The Education Council has announced “robo-marking” will not be used to assess NAPLAN tests.

The Education Council – a joint body comprising all state and territory education ministers – says previous plans for automated essay scoring will be put on hold.

The move follows outcry and from teachers' unions and a strong campaign against it.

“In December 2017, the Education Council determined that automated essay scoring will not be used for the marking of NAPLAN writing scripts,” council chair, South Australian Education Minister Susan Close, said this week.

“Any change to this position in the future will be informed by further research into automated essay scoring, and be made as a decision of the Education Council.”

The Australian Curriculum, Assessment and Reporting Authority (ACARA) had been the chief advocate for automated marking, insisting it was as good as humans even when assessing narrative and persuasive writing tasks.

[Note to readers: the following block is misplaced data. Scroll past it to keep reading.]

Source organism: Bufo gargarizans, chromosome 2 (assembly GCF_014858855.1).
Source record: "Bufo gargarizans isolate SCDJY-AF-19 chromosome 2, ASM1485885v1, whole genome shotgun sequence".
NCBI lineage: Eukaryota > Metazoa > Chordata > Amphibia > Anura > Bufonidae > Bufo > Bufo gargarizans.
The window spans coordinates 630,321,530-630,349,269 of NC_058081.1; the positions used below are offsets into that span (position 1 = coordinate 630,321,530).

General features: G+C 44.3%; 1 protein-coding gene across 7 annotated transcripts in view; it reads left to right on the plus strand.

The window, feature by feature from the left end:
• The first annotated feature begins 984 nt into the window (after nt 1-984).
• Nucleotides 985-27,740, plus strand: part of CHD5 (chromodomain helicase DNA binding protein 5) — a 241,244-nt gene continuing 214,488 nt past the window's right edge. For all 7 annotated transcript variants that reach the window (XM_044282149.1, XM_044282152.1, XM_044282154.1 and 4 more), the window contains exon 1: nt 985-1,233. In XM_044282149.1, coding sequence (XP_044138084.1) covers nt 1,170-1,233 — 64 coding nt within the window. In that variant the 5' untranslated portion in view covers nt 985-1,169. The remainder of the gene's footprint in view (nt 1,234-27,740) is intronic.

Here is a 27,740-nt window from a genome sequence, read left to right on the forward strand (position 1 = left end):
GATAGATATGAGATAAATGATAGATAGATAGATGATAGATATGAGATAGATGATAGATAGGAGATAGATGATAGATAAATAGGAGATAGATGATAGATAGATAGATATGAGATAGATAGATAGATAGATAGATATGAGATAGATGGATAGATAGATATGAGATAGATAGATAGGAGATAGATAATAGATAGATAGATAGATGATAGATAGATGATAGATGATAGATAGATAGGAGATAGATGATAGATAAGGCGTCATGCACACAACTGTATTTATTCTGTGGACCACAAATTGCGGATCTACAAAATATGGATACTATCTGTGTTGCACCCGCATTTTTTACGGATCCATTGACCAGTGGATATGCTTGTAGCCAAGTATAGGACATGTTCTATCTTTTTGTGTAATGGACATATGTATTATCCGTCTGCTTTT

Experts had warned that a computer could not tell the difference between decent writing and verbose gibberish, and were not advanced enough to effectively assess creativity, poetry, irony or nuances of writing.

NSW Education Minister Rob Stokes last year slammed the plans as “a direct attack on the teaching profession” that had “no place” in schools.

ACARA had had planned for fully automated marking and testing of NAPLAN English tasks to be in place by 2020.

Other moves to transition away from pen-and-paper NAPLAN tests are still underway, despite some schools warning they do not have the technical infrastructure to support it.